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Khalkís (khälkēsˈ) or Chalcis (kălˈsĭs), city (1991 pop. 51,646), capital of Évvoia (Euboea) prefecture, E Greece, on the island of Évvoia. Connected to the mainland by a bridge, the city is a trade center for local products, including wine, cotton, and citrus fruits. It is a popular resort with cement and other manufactures. The chief city of ancient Euboea, Khalkís was settled by the Ionians and early became a commercial and colonizing center. It established (8th–7th cent. B.C.) colonies on Khalkidhikí and in Sicily. The city was subdued by Athens (c.506 B.C.) and led the revolt of Euboea against Athens in 446 B.C. Again defeated, it came under Athenian rule until 411 B.C. In 338 B.C. it passed to Macedon. Aristotle died there (322 B.C.). In succeeding centuries the city was used as a base for invading Greece. In the Middle Ages it was named Negropont by the Venetians, who occupied it in 1209. It passed to the Ottoman Turks in 1470 and in 1830 became part of Greece. A diamond-shaped Venetian citadel is there.
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The following article is from The Great Soviet Encyclopedia (1979). It might be outdated or ideologically biased.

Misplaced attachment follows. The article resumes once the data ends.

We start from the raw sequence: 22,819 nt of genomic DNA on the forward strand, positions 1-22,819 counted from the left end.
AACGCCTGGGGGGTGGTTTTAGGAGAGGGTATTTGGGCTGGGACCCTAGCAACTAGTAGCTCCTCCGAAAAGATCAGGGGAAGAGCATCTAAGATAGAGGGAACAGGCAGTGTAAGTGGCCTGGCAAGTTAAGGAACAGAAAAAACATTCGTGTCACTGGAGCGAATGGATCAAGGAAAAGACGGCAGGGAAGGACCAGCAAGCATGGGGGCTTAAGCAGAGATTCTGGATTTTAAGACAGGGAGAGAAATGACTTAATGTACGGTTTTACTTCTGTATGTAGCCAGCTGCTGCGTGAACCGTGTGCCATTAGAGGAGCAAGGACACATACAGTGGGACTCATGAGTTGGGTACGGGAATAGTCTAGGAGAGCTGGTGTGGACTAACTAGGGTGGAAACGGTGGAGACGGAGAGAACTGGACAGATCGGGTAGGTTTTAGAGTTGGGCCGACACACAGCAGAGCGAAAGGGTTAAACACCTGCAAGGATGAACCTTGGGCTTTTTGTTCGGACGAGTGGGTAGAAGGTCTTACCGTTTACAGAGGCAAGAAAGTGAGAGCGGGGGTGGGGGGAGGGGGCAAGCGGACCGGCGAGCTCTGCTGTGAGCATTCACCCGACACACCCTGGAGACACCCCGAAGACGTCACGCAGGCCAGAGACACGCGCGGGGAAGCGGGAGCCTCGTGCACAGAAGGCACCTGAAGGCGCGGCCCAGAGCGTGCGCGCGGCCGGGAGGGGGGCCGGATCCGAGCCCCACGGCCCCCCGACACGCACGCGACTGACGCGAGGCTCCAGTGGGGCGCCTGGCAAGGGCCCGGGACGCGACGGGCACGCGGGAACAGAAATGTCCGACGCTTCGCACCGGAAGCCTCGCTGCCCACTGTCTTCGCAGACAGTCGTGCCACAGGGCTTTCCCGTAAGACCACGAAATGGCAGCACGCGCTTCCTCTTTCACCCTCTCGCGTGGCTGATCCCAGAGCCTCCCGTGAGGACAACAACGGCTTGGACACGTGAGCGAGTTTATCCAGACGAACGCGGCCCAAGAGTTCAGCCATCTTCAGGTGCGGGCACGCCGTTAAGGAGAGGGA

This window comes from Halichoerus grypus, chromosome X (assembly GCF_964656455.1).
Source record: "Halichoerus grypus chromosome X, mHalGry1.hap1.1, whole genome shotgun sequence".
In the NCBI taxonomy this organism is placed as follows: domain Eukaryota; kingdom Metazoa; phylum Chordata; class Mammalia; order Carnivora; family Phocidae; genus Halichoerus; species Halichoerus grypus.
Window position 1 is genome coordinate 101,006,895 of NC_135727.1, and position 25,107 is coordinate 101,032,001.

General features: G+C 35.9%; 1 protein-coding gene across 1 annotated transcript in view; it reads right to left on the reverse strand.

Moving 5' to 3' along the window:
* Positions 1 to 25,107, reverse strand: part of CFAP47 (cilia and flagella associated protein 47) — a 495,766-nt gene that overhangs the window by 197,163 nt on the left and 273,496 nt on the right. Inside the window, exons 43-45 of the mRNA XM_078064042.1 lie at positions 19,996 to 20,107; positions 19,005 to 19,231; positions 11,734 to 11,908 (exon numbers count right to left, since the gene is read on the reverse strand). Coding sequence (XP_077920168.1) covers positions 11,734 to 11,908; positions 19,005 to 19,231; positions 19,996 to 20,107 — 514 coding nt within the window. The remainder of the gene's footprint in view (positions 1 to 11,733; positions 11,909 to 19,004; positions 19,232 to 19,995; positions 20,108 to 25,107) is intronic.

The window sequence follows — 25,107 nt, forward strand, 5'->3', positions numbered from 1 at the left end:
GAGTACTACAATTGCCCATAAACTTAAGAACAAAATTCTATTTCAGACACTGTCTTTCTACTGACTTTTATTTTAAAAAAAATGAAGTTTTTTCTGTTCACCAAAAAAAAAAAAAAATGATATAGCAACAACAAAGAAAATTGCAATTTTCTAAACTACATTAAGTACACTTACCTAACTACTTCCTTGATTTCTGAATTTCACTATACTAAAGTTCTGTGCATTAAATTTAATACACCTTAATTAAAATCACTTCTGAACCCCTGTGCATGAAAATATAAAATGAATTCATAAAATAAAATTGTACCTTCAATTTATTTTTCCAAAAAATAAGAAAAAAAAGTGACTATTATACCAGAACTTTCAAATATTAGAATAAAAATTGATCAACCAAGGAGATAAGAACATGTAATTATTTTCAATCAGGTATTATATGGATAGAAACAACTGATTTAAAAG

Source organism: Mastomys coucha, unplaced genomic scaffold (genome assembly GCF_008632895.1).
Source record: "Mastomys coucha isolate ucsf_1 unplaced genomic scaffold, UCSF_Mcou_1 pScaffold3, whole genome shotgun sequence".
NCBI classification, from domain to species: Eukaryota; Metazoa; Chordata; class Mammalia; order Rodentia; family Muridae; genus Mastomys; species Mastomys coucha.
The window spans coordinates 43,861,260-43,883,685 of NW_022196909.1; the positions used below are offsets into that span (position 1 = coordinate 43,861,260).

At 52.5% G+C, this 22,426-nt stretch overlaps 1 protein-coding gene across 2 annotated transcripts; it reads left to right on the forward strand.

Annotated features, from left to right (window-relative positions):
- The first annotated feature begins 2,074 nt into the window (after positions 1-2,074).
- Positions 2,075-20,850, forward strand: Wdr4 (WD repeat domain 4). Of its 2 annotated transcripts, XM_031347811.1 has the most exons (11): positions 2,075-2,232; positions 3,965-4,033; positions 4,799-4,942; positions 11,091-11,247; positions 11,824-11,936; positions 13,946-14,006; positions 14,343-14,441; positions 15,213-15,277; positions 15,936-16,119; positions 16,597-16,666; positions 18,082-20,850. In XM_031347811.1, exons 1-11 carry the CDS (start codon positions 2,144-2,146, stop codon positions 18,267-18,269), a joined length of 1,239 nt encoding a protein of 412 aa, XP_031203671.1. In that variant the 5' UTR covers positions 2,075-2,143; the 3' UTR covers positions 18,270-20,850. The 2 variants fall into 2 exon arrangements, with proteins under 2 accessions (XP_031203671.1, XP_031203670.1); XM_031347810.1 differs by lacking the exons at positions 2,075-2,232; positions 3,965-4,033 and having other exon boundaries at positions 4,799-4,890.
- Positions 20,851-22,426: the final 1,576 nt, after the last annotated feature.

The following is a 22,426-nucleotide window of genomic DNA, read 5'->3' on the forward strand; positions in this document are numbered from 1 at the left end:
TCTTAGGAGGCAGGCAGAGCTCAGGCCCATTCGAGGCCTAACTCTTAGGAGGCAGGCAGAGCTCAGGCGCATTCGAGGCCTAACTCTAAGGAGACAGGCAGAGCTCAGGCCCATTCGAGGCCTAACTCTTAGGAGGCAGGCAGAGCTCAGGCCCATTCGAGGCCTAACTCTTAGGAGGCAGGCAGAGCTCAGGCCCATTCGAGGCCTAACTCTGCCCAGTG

(also Khalkis), an ancient city in Greece, on the island of Euboea. The city’s name is said to derive from the Greek word for copper (chalkos), which was mined nearby. The copper mines combined with Chalcis’ advantageous geographic location and fertile soil to make the city the leading economic center in Euboea.

Beginning in the eighth century B.C., Chalcis took part in the colonization of Thrace, Sicily, and southern Italy. The people of Italy acquired the Greek alphabet from the Chalcidians. At the end of the sixth century B.C., Chalcis fell under Athenian domination. Except for the period of the Peloponnesian War (431–404), the city remained under Athenian control until the mid-fourth century B.C. In 338, Chalcis fell under the sway of Macedonia.

In 168 B.C. the Romans took control of the city. In 146 B.C. they punished Chalcis for taking part in an anti-Roman uprising by sacking the city and tearing down its fortifications. Chalcis was later rebuilt and was used by first the Romans and then the Byzantines as a military base for control of the sea lanes along the eastern coast of Greece.

The Great Soviet Encyclopedia, 3rd Edition (1970-1979). © 2010 The Gale Group, Inc. All rights reserved.


a city in SE Greece, at the narrowest point of the Euripus strait: important since the 7th century bc, founding many colonies in ancient times. Pop.: 47 600 (1995 est.)
Collins Discovery Encyclopedia, 1st edition © HarperCollins Publishers 2005
References in periodicals archive ?
"Three of the eight men are over six-four," says Lynch (himself one of them), "so we're talking about some really big women." While the challenges the Iphigeneia chorus presented to the male members of the ensemble were obvious, even the four women found themselves hard pressed "getting back to that feeling of innocence and zest for life." To their surprise, they also had to admit that some of the men--who during dance rehearsals had christened themselves les grands chiens de Chalkis (the big dogs of Chalkis)--moved more gracefully and girlishly than they did.